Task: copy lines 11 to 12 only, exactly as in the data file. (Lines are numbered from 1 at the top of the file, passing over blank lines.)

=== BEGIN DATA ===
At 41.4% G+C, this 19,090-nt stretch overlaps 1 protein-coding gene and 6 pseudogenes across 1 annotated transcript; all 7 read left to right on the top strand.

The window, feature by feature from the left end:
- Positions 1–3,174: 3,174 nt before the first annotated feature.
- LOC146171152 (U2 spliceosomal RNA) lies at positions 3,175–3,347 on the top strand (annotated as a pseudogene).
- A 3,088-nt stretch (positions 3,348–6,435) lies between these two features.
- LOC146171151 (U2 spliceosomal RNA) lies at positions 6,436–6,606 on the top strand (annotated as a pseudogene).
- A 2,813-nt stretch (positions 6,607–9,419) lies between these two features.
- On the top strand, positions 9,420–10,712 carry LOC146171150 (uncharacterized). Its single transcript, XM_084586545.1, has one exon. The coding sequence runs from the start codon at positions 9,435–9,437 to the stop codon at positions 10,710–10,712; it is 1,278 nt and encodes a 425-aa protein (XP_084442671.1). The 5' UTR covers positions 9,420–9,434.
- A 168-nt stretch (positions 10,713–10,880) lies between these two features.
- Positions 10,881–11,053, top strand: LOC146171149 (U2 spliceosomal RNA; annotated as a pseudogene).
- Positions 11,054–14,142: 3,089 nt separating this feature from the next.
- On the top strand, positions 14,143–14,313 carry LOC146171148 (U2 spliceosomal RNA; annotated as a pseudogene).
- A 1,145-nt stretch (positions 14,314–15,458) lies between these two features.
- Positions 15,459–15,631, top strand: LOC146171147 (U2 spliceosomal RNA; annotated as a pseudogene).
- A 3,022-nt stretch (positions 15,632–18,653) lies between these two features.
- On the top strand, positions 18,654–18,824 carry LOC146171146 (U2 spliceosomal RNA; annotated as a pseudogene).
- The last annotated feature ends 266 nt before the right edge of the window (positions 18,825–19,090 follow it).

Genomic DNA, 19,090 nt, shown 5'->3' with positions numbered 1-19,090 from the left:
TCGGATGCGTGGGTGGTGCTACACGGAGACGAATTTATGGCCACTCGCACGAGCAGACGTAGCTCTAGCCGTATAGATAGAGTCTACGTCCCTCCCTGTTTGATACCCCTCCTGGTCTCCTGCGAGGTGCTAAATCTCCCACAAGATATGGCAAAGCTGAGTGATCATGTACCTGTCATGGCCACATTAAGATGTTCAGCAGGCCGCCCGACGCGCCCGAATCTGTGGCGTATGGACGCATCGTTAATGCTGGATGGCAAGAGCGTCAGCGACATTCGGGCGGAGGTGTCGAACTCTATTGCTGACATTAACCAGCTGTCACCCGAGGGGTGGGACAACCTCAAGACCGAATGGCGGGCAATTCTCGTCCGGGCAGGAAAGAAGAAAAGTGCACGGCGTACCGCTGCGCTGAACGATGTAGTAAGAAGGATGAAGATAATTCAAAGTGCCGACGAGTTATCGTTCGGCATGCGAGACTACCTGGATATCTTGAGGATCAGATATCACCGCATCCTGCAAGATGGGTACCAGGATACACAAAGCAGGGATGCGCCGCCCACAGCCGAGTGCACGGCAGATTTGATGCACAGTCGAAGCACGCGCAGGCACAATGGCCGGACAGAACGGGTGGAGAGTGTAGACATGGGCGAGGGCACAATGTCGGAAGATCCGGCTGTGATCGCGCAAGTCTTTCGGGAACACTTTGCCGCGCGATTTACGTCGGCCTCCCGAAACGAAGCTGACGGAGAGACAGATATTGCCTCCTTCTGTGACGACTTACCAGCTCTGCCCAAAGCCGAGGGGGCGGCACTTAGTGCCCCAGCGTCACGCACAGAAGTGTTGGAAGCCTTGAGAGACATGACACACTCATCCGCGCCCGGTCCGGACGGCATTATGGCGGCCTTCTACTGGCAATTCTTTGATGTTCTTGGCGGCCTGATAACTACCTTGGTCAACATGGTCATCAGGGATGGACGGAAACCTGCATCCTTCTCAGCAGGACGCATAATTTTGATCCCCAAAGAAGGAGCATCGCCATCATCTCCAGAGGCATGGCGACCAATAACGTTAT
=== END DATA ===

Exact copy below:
- Positions 11,054–14,142: 3,089 nt separating this feature from the next.
- On the top strand, positions 14,143–14,313 carry LOC146171148 (U2 spliceosomal RNA; annotated as a pseudogene).